Afterglow is aimed at people who want to be able to craft light shows by designing and tweaking algorithms in real time while the show is running. Beyond being designed to allow you to inject your own code right into the frame rendering process, there are several ways that Afterglow differs from other lighting control software you may have encountered. The early stages of its rendering loop can work with higher levels of abstraction than the typical DMX channel value or fixture function (although those are well supported too):
- You can express your desired results in terms of an abstract color, including support for the hue-saturation-lightness model, which is great for algorithmic looks, and have it translated to whatever color channels (or color wheel) your fixture supports.
- Groups of moving heads can be told to face particular directions by specifying parameterized vectors, or to aim at a particular point in space, and Afterglow figures out how to translate that into DMX control values given its understanding of the fixture and where, and at what angle, you hung it.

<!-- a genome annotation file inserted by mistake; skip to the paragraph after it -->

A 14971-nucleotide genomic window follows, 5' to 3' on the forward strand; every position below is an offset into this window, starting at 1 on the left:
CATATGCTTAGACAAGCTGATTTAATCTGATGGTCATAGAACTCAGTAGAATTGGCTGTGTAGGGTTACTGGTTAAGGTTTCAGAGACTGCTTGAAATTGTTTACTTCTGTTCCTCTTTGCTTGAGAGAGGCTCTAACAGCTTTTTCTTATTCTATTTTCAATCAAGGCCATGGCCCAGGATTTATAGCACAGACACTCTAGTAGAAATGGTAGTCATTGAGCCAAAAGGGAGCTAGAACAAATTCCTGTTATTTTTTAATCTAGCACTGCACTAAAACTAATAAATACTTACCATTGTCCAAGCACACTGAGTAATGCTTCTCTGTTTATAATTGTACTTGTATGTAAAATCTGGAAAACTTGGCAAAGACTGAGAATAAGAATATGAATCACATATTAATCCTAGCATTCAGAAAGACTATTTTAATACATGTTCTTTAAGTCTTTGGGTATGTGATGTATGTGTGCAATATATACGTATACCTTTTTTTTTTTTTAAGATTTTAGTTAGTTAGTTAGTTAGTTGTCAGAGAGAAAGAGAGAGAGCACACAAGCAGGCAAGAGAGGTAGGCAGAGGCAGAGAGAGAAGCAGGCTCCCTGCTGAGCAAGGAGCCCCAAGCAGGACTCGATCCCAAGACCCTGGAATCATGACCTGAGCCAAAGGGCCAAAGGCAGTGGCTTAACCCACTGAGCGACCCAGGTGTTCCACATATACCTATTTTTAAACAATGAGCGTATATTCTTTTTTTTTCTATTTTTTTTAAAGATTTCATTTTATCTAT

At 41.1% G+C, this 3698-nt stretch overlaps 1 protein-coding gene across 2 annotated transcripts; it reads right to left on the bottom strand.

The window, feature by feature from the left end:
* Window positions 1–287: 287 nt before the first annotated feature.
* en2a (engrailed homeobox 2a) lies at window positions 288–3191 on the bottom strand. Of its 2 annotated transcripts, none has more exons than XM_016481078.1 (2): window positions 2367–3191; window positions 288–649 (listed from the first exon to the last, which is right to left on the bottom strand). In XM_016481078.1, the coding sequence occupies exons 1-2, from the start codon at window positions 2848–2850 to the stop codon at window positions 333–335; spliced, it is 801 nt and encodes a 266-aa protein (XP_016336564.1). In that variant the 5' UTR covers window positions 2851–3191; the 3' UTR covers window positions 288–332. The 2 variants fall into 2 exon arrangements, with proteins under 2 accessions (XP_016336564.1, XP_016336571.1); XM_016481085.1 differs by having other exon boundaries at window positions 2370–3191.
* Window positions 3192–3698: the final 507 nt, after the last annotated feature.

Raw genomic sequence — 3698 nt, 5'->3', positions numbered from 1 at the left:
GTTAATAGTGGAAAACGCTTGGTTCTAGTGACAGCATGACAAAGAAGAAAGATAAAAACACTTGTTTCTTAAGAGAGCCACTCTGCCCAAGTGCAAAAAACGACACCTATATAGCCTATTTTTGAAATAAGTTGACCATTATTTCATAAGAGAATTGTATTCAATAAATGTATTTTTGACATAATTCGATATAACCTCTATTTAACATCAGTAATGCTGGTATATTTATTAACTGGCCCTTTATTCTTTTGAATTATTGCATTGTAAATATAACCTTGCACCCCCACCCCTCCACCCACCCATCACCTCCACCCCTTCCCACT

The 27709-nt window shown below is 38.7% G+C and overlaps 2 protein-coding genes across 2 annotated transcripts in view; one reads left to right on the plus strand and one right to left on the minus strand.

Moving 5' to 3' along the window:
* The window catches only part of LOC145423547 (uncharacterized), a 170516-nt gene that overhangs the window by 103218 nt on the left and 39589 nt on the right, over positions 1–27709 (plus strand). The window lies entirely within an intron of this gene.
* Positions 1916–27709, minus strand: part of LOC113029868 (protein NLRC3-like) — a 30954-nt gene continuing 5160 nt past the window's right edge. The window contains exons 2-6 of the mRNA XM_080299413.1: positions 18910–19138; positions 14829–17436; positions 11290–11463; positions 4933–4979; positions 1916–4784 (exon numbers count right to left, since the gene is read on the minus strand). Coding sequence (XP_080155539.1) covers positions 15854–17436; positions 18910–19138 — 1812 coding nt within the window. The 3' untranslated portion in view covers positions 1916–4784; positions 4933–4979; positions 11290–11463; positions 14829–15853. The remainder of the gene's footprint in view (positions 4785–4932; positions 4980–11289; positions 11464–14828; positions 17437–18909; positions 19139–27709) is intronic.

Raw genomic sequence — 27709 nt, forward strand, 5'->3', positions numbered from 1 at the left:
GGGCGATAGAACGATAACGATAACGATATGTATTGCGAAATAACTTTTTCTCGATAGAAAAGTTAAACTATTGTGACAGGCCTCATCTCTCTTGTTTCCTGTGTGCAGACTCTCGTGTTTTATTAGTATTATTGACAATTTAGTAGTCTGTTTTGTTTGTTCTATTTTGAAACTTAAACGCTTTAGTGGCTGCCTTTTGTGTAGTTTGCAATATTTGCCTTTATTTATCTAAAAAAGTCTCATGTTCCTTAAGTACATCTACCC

- There are a variety of oscillators which can efficiently drive effect parameters.
- You can also create complex effects, with adjustable parameters that can be controlled through a rich binding to an Ableton Push controller. There is also a web interface for show control, and lower-level bindings can be created via MIDI and OSC. Rich bindings to other control surfaces will be added as development progresses, and are welcomed from others.
- The timing of effects is pervasively influenced by a deep notion of musical time, with support for synchronization via MIDI clock or Pioneer Pro DJ Link beat grids.
- You can even host Afterglow within Cycling ‘74’s Max visual interactive environment, through the related afterglow-max project.
As suggested by its version number, Afterglow is still at an early stage of development, and is growing rapidly. It is already able to create beautiful effects, and the experience of controlling them through the pressure sensitive pads on the Push, while tweaking them through a REPL, is quite a trip. If anyone is interested in exploring it, the author is eager to help with the setup process and the creation of new fixture definitions for early adopters. Feedback about the documentation or any aspect of the system is warmly welcomed.